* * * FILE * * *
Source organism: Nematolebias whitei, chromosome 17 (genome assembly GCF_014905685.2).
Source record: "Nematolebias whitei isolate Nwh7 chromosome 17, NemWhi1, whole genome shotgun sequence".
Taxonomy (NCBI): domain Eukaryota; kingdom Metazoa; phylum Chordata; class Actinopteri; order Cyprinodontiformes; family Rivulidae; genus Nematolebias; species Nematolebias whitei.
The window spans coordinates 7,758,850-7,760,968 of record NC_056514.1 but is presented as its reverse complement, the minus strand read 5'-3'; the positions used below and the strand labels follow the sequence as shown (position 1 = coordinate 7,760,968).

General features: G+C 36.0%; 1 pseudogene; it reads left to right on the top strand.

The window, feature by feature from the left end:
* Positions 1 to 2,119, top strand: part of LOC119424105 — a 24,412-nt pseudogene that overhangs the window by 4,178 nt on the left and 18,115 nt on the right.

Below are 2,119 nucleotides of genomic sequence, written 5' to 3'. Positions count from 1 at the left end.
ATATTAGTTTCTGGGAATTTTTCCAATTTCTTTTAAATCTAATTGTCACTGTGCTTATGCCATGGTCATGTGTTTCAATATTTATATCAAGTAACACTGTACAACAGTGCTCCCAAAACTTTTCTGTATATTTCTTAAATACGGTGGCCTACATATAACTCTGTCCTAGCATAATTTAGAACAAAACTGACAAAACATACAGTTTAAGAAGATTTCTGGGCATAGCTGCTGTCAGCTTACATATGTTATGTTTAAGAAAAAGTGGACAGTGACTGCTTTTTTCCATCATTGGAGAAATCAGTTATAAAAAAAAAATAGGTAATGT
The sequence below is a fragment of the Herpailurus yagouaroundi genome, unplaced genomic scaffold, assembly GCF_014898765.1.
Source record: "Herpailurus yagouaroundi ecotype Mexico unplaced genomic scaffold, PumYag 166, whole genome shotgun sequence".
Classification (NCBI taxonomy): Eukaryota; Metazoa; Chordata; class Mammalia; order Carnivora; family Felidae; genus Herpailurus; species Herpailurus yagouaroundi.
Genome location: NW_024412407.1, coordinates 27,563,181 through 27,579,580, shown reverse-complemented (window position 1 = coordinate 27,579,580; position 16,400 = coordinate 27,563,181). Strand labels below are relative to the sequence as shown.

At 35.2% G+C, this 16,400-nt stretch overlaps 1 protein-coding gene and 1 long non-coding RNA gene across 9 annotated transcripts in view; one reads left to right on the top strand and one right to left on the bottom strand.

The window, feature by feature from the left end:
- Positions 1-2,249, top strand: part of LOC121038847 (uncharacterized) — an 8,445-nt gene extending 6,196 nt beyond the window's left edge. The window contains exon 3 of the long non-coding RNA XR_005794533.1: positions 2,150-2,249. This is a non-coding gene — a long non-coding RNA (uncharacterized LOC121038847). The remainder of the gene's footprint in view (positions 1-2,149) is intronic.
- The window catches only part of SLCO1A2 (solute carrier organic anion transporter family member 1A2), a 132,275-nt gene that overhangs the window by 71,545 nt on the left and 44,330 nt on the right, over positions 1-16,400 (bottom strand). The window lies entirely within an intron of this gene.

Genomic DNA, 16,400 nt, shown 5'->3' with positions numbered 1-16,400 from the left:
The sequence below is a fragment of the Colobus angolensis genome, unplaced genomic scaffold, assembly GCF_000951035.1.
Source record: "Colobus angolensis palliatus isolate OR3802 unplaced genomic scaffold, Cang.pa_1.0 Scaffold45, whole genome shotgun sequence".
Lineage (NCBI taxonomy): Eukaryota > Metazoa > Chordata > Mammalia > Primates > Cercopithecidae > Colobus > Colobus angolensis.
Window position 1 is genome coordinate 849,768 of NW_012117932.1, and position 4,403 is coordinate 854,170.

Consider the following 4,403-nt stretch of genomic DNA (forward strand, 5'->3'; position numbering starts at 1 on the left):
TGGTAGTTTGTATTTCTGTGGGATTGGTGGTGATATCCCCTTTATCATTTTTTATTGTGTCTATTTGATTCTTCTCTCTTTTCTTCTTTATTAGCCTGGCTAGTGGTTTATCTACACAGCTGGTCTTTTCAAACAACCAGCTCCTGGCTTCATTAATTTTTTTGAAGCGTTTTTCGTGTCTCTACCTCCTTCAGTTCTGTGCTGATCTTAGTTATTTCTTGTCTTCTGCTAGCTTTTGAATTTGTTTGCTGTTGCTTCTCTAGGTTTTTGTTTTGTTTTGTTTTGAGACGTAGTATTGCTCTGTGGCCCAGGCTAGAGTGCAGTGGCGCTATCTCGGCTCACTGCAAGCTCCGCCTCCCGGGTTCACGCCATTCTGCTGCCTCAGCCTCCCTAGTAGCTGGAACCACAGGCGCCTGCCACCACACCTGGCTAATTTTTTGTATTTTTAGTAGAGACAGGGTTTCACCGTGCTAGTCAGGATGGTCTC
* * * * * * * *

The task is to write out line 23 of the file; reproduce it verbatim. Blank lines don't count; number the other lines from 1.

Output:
Consider the following 4,403-nt stretch of genomic DNA (forward strand, 5'->3'; position numbering starts at 1 on the left):